Intellectual Thoughts by Sanjay Panda

Roche to sell cheaper cancer drugs in India

Just days after officials in India stripped Bayer of its exclusive rights to Nexavar, giving a local company NATCO the right to produce it at a deep discount,

Roche has stepped up with plans to slash the cost of two of its blockbuster cancer drugs.  Herceptin and MabThera will be offered in cheaper new versions from an Indian partner.

Indian Patent office invokes compulsory licensing rule, Natco to sell generic version of Nexvar

Bayer has lost a landmark drug ruling in India, forcing it to grant a compulsory licence for its cancer treatment Nexavar to Natco Pharma in a move that could bring down the cost of other pricey medicines.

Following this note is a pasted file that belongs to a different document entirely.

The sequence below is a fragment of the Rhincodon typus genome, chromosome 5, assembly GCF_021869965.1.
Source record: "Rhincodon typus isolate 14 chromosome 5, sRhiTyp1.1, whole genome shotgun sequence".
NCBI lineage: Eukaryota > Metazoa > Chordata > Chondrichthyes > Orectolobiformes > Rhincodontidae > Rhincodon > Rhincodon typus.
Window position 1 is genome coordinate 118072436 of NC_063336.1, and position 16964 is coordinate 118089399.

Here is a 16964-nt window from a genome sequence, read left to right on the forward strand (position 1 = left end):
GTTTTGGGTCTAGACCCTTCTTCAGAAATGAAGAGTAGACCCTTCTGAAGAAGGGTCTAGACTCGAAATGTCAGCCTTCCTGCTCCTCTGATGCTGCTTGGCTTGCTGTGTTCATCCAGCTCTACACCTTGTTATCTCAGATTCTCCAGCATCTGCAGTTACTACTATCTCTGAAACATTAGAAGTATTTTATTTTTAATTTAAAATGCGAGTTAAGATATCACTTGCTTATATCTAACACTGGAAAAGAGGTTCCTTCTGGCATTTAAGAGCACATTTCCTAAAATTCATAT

The Indian Patent Office issued its first ever compulsory licence to Natco, a local generic drug manufacturer, effectively ending the German drugmaker's monopoly in India on the drug for treating kidney and liver cancer. Natco has been allowed to sell the drug at a price not exceeding Rs 8,880 for a pack of 120 tablets required for a month's treatment as compared to a whopping Rs 2.80 lakh per month charged by Bayer for its patented Nexavar drug.

As per WTO agreement, a compulsory license can be invoked by a national government allowing someone else to produce a patented product or process without the consent of the patent owner. It is done for the cause of public health. The move, however, will unnerve international pharmaceutical companies. They are eyeing emerging markets like India as a major growth opportunity but remain worried about intellectual property protection in such countries.